Besides this, paying those debts down opens up funds for better things in life, new investments, travel, better homes, and the opportunity to help those in need.
Consider New Training and Education
You may be wondering why this made the list, considering most forms of professional training costs us money. But when chosen wisely, a professional certification, more in-depth training within our current field, or even an entirely new area of study, can open a world of new doors to us in our careers.
Divorce is a time of change and it doesn’t all have to be bad. It’s also a time to explore new possibilities for your life and work. By investing in education and training, you may give yourself experiences you hadn’t previously considered and give yourself a bump up in income while you’re at it.
Get Creative with Financing
Do you still want to take your kids on vacation? Maybe you want to upgrade your business equipment or turn the garage into a studio for rental income. Even on a budget, you don’t necessarily have to put these goals on hold.
Consider using accrued credit card points to pay for trips and stay with friends or family while you’re away. Sell unneeded items to finance new ones and go in with a partner to fund your rental unit.
Consider a Professional
When making a new financial plan for your family and your future, you don’t have to go it alone. Certified financial planners, along with personal accountants, can be invaluable allies on your path.
They have years of experience in these fields and often possess knowledge and ideas that don’t quickly come to mind for the layperson. They can help you create a budget that works for you, help you develop financial goals, guide you toward investments, show you where to get personal financial training, and offer ongoing advice you just can’t get anywhere else.
Financial recovery is a major concern following divorce. With so much riding on your financial well-being, it’s always the right move to start planning sooner and get the help you need. Things will be more difficult for a time, but it will get better as you continue to put smart money principles into practice. Don’t give into hopelessness. Reach out for the help you need, stick to your plan, and approach your finances with a long-term perspective.
Torrone Law helps individuals and families find resolution and peace of mind during divorce, custody, and adoptions. Contact us today to learn more and find out how Torrone can help you protect what matters most.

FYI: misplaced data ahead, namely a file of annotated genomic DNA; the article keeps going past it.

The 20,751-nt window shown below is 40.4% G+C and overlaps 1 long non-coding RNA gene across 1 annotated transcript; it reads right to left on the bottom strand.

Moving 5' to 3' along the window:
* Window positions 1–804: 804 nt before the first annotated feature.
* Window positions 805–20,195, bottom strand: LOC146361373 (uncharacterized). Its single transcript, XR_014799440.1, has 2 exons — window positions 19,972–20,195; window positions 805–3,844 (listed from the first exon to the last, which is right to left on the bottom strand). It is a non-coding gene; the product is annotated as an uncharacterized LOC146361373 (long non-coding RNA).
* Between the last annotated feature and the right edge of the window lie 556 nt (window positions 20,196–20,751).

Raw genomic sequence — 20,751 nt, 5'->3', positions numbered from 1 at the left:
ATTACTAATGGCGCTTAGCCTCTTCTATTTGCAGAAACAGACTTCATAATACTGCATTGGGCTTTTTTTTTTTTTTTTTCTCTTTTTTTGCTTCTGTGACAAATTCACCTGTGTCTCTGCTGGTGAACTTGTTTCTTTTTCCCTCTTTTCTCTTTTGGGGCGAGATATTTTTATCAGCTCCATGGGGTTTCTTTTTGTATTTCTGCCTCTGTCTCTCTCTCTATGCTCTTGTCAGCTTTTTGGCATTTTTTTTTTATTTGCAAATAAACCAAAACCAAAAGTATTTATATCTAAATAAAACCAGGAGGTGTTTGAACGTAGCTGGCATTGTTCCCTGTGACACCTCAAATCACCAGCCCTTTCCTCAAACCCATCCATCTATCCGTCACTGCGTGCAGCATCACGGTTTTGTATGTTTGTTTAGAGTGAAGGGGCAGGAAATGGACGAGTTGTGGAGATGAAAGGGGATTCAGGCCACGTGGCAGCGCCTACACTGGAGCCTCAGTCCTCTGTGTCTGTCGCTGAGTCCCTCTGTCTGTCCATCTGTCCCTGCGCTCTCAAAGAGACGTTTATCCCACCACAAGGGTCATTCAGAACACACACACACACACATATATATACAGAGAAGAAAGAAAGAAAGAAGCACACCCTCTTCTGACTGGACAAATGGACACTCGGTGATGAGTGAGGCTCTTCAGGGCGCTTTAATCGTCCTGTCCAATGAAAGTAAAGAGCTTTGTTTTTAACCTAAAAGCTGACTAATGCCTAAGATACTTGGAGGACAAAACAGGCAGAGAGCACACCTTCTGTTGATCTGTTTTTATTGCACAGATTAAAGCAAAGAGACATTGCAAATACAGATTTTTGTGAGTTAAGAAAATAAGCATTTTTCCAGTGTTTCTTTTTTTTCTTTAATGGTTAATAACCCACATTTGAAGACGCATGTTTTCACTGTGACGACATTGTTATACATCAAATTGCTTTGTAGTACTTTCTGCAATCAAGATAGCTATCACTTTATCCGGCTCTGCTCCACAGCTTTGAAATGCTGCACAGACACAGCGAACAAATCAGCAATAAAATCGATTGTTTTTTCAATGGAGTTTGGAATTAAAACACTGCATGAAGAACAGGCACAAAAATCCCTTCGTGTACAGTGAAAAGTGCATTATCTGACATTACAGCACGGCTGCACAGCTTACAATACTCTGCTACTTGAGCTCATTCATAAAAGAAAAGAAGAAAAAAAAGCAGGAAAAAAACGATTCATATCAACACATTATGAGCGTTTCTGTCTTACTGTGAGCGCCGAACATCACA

To learn more about financial recovery after divorce, check out our frequently asked questions and answers below.
Who can I talk to for help with my finances during and after divorce?
A great place to begin is with a trusted, certified financial advisor. They’ll look at all your assets and debts, help you write a budget, set financial goals, and choose smart investments.
Other great allies include an experienced accountant and mentors who have shown years, even decades of wise money choices and financial management in their own life and business.,
Can I maintain the same lifestyle even after divorce?
Well, sometimes, if your settlement was sizable, and you have a great job. But the truth is, almost never. Most individuals need to rethink their plan for a while. You will usually have a decreased income and less access to additional assets. This means you need to write a budget and stay with it.
Get rid of unneeded subscriptions and luxury services. Sell unneeded items, and scale back on the size or frequency of certain activities and purchases.
How can I protect myself financially even before the divorce is finalized?
If it looks like divorce is on the horizon, start an emergency fund right away. Set aside money each month (only from your own income, not from your spouse’s) that you can use later when times get tough. Stop buying unneeded items and be frugal with your spending. Do a survey of your finances to get an idea of what assets you control. Check out your retirement account and read a few books on personal finance and preparing for divorce from a financial perspective.